Okay, who are we kidding, that was worthless.  (Hooks self up to iHealth and starts blood pressure thingy.)  I should be watching kittens playing or something, that would lower my blood pressure, not a stupid breathing thing in a bathtub with jets, the jets were probably really bad for me–

116/68.

Really?  Dear god, that’s NORMAL.   Wow.  Meditation works.  Who knew?

Here’s a picture of me, meditating awesomely.

 

107 thoughts on “Jenny: Hot Tub Timed Meditation

  1. Ylva Hedin says:

    LOl! Hahaha That could have been me! soo funny… I cant acually meditate like that.

    I have to do stuff and meditiate at the same time. Like walking the dogs in the woods. Or doing the dishes… thats the best. doing the dishes and relaxing… 😀

  2. Micki says:

    LOLOLOL! Laughter is the best medicine, and I swear you just lowered my blood pressure by a few points. Fave moment: imitation of Krissie in the tub with Alan Rickman.

    Wishing you continuing success with the bath meditation plan (-:. It’s good for us, too.

  3. ROFL laughing! I didn’t realize there was a webcam watching me try to meditate. I’m with Micki, the Krissie and Alan imitation was the best!

    Like her, I meditate while I walk. But maybe this is something you have to build up to. You know, 2 minutes, 3 minutes… that’s where I fall down with traditional sitting on the floor meditation because either the Doberman comes in and gives me kisses OR one of those adorable teens of mine is heard yelling, “Mo-om, where’s the…?”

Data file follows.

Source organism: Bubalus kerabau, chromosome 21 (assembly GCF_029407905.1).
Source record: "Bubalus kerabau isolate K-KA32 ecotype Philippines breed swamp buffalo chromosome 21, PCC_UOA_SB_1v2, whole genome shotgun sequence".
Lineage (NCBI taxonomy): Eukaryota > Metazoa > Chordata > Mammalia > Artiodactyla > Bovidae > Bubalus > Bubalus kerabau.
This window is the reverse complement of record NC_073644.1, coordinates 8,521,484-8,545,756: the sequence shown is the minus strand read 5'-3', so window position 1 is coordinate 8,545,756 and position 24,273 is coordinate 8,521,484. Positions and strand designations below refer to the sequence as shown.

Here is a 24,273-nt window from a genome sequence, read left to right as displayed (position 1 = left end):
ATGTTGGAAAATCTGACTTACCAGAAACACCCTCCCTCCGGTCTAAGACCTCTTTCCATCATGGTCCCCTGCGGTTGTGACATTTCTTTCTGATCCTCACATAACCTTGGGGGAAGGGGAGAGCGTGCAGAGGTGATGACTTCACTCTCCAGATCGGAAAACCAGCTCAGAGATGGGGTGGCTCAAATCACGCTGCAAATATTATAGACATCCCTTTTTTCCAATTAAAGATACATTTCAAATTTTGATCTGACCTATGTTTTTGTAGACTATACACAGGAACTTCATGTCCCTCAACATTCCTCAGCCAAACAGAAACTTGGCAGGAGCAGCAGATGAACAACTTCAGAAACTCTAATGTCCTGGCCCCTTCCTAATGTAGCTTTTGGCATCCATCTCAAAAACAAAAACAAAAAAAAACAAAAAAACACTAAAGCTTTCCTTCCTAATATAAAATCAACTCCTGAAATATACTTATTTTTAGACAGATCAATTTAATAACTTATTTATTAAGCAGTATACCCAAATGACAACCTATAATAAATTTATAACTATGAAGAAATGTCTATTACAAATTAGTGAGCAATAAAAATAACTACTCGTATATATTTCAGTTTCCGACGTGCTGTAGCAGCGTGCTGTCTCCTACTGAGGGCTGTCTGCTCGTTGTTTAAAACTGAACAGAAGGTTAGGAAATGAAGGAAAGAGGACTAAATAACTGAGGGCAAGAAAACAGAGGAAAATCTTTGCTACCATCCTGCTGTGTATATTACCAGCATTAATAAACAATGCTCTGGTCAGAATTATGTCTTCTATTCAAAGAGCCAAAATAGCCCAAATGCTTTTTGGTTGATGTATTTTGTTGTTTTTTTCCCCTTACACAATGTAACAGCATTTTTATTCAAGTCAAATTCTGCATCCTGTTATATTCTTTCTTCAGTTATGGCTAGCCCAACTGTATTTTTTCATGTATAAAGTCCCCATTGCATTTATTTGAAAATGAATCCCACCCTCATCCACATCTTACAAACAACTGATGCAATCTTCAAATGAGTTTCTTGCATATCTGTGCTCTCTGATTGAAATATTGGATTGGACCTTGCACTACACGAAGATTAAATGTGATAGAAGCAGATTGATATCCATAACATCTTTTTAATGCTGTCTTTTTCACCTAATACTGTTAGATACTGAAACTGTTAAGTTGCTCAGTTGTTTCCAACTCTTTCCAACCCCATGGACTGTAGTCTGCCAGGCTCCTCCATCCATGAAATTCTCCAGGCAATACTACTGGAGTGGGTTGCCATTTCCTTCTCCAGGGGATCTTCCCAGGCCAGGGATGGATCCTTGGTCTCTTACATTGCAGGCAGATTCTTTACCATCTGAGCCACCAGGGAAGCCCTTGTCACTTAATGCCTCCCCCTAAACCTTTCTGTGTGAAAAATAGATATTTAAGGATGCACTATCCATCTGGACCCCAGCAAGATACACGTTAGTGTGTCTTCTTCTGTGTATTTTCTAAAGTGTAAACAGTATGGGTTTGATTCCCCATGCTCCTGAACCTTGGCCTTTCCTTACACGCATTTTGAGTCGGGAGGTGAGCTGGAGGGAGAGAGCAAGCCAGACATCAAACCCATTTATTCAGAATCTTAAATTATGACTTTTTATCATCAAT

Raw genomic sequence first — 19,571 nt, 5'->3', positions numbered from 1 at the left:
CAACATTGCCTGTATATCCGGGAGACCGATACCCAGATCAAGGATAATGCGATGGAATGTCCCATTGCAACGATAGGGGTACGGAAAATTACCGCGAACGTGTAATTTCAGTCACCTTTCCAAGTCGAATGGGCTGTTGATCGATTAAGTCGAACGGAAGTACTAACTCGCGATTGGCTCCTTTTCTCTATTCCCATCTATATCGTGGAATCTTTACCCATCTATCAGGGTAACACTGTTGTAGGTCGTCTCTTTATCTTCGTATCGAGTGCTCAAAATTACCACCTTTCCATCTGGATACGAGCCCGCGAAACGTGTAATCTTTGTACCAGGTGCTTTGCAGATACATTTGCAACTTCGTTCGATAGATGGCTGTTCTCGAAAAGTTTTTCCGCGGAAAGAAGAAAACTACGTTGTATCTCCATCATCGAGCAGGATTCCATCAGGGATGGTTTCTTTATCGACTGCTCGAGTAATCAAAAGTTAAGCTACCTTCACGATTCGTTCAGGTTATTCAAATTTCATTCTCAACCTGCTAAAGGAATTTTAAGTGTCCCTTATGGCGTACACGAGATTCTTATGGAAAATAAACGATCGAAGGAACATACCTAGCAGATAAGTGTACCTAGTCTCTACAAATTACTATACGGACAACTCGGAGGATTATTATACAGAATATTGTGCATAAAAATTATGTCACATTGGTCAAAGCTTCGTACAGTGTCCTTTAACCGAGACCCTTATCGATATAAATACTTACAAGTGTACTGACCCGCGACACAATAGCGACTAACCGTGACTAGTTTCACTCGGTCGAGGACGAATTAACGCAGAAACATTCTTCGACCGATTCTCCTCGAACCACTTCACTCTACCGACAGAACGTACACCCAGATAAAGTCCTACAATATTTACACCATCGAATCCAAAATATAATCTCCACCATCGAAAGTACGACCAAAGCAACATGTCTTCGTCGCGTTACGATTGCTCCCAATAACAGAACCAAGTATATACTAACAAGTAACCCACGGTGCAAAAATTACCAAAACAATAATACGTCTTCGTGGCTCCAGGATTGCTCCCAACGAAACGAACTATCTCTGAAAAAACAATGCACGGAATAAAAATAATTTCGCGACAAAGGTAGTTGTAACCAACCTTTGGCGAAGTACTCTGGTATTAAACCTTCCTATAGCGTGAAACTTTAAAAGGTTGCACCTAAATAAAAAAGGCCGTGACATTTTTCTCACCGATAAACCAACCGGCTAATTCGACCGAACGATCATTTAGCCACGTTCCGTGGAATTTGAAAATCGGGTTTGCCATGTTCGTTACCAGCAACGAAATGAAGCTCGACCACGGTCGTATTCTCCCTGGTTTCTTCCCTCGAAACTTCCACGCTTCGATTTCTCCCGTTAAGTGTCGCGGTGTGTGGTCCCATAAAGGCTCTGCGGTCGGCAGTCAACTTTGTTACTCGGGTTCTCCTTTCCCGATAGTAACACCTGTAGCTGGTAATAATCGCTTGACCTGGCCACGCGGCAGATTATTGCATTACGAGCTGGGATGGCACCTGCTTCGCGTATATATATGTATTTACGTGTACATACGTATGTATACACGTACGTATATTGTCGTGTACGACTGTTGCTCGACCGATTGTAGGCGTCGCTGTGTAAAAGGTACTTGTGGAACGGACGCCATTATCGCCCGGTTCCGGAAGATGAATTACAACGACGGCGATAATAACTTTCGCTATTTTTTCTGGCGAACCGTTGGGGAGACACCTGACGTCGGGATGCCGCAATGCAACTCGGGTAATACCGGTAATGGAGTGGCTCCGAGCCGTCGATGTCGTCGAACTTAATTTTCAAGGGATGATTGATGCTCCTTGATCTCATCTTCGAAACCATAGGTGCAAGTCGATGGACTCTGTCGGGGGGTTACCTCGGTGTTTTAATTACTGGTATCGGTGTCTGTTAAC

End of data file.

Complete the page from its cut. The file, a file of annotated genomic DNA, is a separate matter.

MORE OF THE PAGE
But you’ve given me blog inspiration. My yoga attempts yesterday were definitely blog-worthy.

    Keep at it. You’re inspiring me when I need it most!

    • Jennifer says:

      I have taken umpteen meditation classes and have been forced to do it off and on through my strange schools since kindergarten (I still don’t LIKE doing it though, mind you), and I can give you tips on making it easier:

      (a) take a class because it forces you to do it– I hate dropping things I want to do to sit there blank and bored on my own free time.

      (b) try to do it for only 5-10 minutes at a time. Set a damn timer if necessary.

      (c) if possible (obviously not gonna fly in winter), go do it outdoors because doing it inside reminds me of all of the cool things I could and would rather be doing than fucking meditating.

  4. German Chocolate Betty says:

    Oh, man, this was toooo funny — and way, way too close to home.

    As part of my attempt to keep my blood pressure under control, I go regularly for shiatsu massage, which I can highly recommend — if you get a good masseur/masseuse — because, by the end of each session I am feeling cold (although fully clothed) because my blood pressure has dropped, taking my body temp with it. Cool in many ways. And, because shiatsu is sort of zen, usually I come down a ratchet or two mentally.

    Anyhoo…

    Yesterday. at my massage, I went through pretty much the same as you. Mind wandering off, then inner voice saying “relax, relax, stop thinking and relax…”. Which worked about as long as between your inhales and exhales.

    So….as usual at the end of the session, I asked my masseur (a true master) which lines he worked in this session (’cause there was some new stuff). He just smiled and said, “well, no particular line, but your breathing was pretty rapid, meaning you were pretty tense mentally, so I just tried to clear the chaos away”….

    Which did succeed fairly well, considering I wasn’t helping him at all.

    (Except that the firing neurons by the end of the session were firing more softly and more dreamily…)

    So I’ve got that going for me…

  5. I am DYING here! LOVE the Alan Rickman feet, the six steps, the whole damn thing. Reading this makes me feel almost normal, so thank you for that! And now, since you’ve got me stressing a little, I’m going to go take my blood pressure.

    Hang in there – you ARE Jennifer Crusie, and you can do anything!

  6. I laughed out loud at the Alan Rickman feet!